picam – Raspberry Pi battery powered timelapse camera – part 2 – software

In part 1 we covered the hardware setup of my Raspberry Pi based timelapse camera. Now we tackle the software.


  • Configurable image capture interval.
  • Images are stored on a USB flash drive for easy retrieval.
  • Only takes pictures during the day. Daytime is determined by the awesome sunwait utility that calculates sunrise and sunset based on latitude and longitude.
  • The image capture script can be bypassed by flipping a switch connected to GPIO so you can boot into the OS.
  • A log is written to keep track of battery voltage over time.
  • The script is updated from the USB flash drive on every boot so you don’t need to manually boot into the OS every time you want to tweak the interval. Simply update the script on the flash drive and on second boot, you’ll be running the new code.

The couple scripts are written in bash and are available in my github here: https://github.com/dewoodruff/picam


Start by installing Raspbian and fully update the OS. You can follow the official documentation here: https://www.raspberrypi.org/documentation/installation/installing-images/

Next, get the MoPi setup by install its software, configuring your power source, and testing it. The manufacturer has great instructions here:

  1. Installing simbamon
  2. Configuring your power supplies
  3. MoPi from the command line

Next, obtain the picam script and put it in the correct location.

sudo su -
apt install git
git clone https://github.com/dewoodruff/picam

Next, extract sunwait and test it. Sunwait can be compiled for any OS by downloading it from the Sourceforge page, but I have precompiled it for the Pi and included it in this package. I did not want to install gcc and all the associated build tools to keep the OS of this project as minimal as possible, so I precompiled it on my development Pi.

cd picam
tar xvf sunwait0.8-pi.tar
cd sunwait
./sunwait list 43.049876N -77.593224E

Next, setup the flash drive. Format it as FAT32 (you can use Windows if you want). Then we need to get its UUID when it is plugged into the Pi. The UUID is a unique identifier for that flash drive. By mounting with UUID instead of the /dev/sd* device name, we can avoid mounting issues if the name of the device changes, such as when you use a USB hub vs directly plugged in.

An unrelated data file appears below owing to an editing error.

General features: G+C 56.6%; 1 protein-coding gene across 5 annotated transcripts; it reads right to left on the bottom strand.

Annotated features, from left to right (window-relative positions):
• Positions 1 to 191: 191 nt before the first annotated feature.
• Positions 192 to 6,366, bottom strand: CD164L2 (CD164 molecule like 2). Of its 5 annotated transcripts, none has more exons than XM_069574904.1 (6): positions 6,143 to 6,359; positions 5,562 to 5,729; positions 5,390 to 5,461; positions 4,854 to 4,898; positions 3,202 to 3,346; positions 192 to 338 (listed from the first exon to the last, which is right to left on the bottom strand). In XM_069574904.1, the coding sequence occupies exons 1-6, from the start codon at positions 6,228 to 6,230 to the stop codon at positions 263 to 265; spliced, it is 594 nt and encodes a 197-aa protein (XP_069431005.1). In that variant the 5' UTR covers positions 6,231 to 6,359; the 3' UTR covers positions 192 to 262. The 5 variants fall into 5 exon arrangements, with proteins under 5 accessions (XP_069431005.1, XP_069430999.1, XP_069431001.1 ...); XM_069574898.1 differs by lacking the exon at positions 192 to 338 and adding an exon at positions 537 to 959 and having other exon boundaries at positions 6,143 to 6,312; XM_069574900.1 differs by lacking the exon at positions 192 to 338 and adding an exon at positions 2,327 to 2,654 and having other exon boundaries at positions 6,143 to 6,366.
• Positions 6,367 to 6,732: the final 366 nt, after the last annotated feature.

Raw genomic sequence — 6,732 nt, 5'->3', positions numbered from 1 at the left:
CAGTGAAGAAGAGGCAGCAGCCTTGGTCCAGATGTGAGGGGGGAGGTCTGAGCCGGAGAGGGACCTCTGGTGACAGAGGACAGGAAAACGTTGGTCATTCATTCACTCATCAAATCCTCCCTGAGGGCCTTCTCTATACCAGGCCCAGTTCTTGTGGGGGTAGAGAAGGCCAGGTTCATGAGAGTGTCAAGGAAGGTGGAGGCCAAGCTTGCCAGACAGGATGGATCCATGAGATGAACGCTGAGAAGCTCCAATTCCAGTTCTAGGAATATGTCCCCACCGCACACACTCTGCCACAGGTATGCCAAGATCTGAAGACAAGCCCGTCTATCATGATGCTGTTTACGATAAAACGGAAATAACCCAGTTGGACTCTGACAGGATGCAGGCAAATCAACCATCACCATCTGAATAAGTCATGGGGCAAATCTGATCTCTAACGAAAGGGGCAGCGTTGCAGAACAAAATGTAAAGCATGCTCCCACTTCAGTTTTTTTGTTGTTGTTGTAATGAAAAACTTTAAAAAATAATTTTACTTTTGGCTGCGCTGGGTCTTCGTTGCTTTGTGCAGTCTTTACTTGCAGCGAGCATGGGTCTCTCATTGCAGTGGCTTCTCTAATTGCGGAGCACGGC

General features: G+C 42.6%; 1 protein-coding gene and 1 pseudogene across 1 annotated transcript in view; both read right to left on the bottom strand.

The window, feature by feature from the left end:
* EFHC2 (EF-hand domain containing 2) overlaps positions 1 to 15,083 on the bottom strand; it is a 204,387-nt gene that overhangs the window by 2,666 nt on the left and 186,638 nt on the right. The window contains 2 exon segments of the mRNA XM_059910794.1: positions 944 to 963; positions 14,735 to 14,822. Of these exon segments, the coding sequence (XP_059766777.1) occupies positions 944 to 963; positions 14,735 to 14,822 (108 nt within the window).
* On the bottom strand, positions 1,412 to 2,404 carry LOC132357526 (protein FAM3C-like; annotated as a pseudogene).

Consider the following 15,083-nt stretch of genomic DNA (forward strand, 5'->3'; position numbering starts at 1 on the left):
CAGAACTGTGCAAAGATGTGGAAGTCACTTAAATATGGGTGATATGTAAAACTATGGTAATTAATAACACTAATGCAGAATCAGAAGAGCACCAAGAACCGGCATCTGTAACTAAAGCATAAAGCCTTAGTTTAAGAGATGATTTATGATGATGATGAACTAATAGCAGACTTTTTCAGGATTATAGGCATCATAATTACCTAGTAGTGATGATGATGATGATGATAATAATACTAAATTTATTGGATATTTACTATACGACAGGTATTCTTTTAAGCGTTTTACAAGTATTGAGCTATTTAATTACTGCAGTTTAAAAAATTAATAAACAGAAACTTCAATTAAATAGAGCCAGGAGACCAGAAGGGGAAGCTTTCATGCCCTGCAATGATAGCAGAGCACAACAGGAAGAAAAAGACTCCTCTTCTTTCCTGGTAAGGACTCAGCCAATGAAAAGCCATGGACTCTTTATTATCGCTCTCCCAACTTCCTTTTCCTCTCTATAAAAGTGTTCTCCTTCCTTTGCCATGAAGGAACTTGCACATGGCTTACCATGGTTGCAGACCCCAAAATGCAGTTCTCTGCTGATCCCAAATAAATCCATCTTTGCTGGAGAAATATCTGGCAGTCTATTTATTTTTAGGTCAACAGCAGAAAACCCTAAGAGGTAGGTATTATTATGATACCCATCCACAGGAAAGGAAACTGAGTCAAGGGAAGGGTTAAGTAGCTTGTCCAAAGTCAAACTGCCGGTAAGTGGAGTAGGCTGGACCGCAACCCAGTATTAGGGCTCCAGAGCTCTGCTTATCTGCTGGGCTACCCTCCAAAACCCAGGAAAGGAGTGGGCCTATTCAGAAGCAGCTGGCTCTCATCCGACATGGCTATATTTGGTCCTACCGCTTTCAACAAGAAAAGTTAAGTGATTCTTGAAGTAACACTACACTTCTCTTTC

root@picam1:~/picam# blkid -t TYPE=vfat -sUUID
/dev/sda: UUID="0F5F-3CD8"

Copy the UUID of the correct device and drop it in the variable at the top of takePic.sh. While you are at it, choose your image interval and set the SLEEPBETWEENPICS variable. Lastly, find your approximate latitude and longitude and plug those into LAT and LON in the script.

Next, create a directory called ‘scripts’ on the flash drive and copy takePic.sh and timediff.sh into that directory. On every run, these scripts will be copied to the Pi to make updating the code or picture interval easier.

The flash drive will be mounted to the directory ‘/images’ so create that.

mkdir /images

Lastly, configure the Pi to run takePic.sh every time it boots.

vim /etc/rc.local

Just before the ‘exit 0’ line, add:


That should be it! Make sure the hardware is all connected, then reboot your Pi. If the switch is in the “off” position, it should boot, take a picture, then shut down again until its time to take the next picture. If the switch is in the “on” position, the script will exit and the OS will stay booted.

I hope this was useful. If you have any questions, leave a comment below.

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